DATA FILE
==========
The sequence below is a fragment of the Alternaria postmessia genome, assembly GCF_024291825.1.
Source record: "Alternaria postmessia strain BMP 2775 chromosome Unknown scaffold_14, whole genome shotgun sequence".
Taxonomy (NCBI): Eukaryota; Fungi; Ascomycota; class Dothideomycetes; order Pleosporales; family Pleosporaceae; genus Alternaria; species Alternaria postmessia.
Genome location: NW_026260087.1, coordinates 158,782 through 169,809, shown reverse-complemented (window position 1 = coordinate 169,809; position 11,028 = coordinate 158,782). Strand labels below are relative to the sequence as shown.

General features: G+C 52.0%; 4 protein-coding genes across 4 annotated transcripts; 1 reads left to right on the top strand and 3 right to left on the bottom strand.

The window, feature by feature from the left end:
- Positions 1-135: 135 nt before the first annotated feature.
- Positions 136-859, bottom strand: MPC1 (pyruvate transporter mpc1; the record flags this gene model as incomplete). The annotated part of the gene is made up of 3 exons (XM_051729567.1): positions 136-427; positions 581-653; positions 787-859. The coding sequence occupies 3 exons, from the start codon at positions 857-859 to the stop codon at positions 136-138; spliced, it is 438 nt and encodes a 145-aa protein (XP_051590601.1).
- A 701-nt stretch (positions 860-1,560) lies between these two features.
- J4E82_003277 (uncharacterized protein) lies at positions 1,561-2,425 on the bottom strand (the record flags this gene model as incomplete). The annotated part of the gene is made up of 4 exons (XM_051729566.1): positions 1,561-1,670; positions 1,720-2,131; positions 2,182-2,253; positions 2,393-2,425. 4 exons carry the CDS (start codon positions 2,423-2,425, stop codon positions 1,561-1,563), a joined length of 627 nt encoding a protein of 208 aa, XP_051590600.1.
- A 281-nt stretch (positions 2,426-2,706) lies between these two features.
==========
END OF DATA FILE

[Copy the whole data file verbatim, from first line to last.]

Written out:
The sequence below is a fragment of the Alternaria postmessia genome, assembly GCF_024291825.1.
Source record: "Alternaria postmessia strain BMP 2775 chromosome Unknown scaffold_14, whole genome shotgun sequence".
Taxonomy (NCBI): Eukaryota; Fungi; Ascomycota; class Dothideomycetes; order Pleosporales; family Pleosporaceae; genus Alternaria; species Alternaria postmessia.
Genome location: NW_026260087.1, coordinates 158,782 through 169,809, shown reverse-complemented (window position 1 = coordinate 169,809; position 11,028 = coordinate 158,782). Strand labels below are relative to the sequence as shown.

General features: G+C 52.0%; 4 protein-coding genes across 4 annotated transcripts; 1 reads left to right on the top strand and 3 right to left on the bottom strand.

The window, feature by feature from the left end:
- Positions 1-135: 135 nt before the first annotated feature.
- Positions 136-859, bottom strand: MPC1 (pyruvate transporter mpc1; the record flags this gene model as incomplete). The annotated part of the gene is made up of 3 exons (XM_051729567.1): positions 136-427; positions 581-653; positions 787-859. The coding sequence occupies 3 exons, from the start codon at positions 857-859 to the stop codon at positions 136-138; spliced, it is 438 nt and encodes a 145-aa protein (XP_051590601.1).
- A 701-nt stretch (positions 860-1,560) lies between these two features.
- J4E82_003277 (uncharacterized protein) lies at positions 1,561-2,425 on the bottom strand (the record flags this gene model as incomplete). The annotated part of the gene is made up of 4 exons (XM_051729566.1): positions 1,561-1,670; positions 1,720-2,131; positions 2,182-2,253; positions 2,393-2,425. 4 exons carry the CDS (start codon positions 2,423-2,425, stop codon positions 1,561-1,563), a joined length of 627 nt encoding a protein of 208 aa, XP_051590600.1.
- A 281-nt stretch (positions 2,426-2,706) lies between these two features.